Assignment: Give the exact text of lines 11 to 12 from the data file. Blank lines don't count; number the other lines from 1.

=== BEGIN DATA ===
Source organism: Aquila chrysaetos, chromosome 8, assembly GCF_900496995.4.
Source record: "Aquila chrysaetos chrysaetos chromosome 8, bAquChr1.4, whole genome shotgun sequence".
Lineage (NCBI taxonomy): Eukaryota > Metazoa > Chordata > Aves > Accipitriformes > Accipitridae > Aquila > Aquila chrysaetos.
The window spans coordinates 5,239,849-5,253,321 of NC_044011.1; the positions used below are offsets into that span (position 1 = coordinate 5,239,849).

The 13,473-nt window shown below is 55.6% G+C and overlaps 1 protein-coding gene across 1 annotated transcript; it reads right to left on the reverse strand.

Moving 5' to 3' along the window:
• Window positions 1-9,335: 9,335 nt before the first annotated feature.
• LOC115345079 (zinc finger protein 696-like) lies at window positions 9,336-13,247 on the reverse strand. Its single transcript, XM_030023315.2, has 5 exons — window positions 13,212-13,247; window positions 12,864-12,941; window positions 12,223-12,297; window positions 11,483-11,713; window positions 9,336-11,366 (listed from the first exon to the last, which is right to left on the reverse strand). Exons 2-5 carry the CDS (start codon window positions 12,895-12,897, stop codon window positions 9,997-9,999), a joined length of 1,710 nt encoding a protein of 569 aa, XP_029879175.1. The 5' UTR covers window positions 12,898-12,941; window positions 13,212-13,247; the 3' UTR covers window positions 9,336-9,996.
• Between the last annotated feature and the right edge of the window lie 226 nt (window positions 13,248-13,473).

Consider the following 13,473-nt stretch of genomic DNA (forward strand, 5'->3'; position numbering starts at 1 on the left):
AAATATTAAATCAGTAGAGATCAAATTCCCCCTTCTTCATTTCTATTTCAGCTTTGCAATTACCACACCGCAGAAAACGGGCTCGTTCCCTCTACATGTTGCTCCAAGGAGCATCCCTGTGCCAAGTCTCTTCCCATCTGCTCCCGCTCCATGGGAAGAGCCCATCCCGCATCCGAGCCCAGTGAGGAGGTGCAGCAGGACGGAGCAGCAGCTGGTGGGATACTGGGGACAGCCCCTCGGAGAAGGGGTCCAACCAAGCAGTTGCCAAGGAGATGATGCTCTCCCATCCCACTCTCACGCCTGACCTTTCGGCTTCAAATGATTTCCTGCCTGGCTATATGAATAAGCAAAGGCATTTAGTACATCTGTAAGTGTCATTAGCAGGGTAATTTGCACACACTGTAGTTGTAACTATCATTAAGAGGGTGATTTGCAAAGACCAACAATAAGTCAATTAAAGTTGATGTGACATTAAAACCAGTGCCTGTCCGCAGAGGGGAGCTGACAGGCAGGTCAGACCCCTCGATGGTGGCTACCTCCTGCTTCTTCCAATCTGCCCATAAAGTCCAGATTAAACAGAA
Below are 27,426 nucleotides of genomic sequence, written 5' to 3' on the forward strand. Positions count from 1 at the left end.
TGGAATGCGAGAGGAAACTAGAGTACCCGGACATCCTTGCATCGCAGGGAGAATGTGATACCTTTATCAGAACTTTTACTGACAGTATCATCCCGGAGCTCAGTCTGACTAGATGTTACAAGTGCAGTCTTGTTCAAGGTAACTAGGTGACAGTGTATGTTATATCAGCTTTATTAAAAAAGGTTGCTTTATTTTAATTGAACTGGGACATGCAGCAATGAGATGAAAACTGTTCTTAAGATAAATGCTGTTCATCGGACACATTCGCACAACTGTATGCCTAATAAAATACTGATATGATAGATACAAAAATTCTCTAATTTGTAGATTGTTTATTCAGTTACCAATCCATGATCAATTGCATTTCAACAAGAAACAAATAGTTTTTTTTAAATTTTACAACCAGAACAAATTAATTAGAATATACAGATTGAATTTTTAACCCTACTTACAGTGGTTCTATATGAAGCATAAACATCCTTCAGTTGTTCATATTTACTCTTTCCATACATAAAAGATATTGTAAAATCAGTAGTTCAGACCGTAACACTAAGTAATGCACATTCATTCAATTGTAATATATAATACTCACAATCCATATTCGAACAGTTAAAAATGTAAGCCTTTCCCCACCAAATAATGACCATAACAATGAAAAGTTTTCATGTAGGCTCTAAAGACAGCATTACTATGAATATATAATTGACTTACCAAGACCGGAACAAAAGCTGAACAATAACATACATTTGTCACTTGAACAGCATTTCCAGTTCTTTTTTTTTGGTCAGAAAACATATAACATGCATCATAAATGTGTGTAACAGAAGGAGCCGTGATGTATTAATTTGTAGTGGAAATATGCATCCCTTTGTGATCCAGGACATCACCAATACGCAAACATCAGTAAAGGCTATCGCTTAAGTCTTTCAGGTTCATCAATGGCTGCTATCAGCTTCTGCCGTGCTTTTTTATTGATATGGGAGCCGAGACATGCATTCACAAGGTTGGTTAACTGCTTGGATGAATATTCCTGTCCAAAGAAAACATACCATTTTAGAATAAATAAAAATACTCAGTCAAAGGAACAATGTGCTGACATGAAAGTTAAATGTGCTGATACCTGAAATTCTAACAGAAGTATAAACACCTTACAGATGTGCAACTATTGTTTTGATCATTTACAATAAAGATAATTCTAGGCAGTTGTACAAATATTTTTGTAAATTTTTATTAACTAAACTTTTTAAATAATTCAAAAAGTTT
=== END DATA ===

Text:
AAATATTAAATCAGTAGAGATCAAATTCCCCCTTCTTCATTTCTATTTCAGCTTTGCAATTACCACACCGCAGAAAACGGGCTCGTTCCCTCTACATGTTGCTCCAAGGAGCATCCCTGTGCCAAGTCTCTTCCCATCTGCTCCCGCTCCATGGGAAGAGCCCATCCCGCATCCGAGCCCAGTGAGGAGGTGCAGCAGGACGGAGCAGCAGCTGGTGGGATACTGGGGACAGCCCCTCGGAGAAGGGGTCCAACCAAGCAGTTGCCAAGGAGATGATGCTCTCCCATCCCACTCTCACGCCTGACCTTTCGGCTTCAAATGATTTCCTGCCTGGCTATATGAATAAGCAAAGGCATTTAGTACATCTGTAAGTGTCATTAGCAGGGTAATTTGCACACACTGTAGTTGTAACTATCATTAAGAGGGTGATTTGCAAAGACCAACAATAAGTCAATTAAAGTTGATGTGACATTAAAACCAGTGCCTGTCCGCAGAGGGGAGCTGACAGGCAGGTCAGACCCCTCGATGGTGGCTACCTCCTGCTTCTTCCAATCTGCCCATAAAGTCCAGATTAAACAGAA
Below are 27,426 nucleotides of genomic sequence, written 5' to 3' on the forward strand. Positions count from 1 at the left end.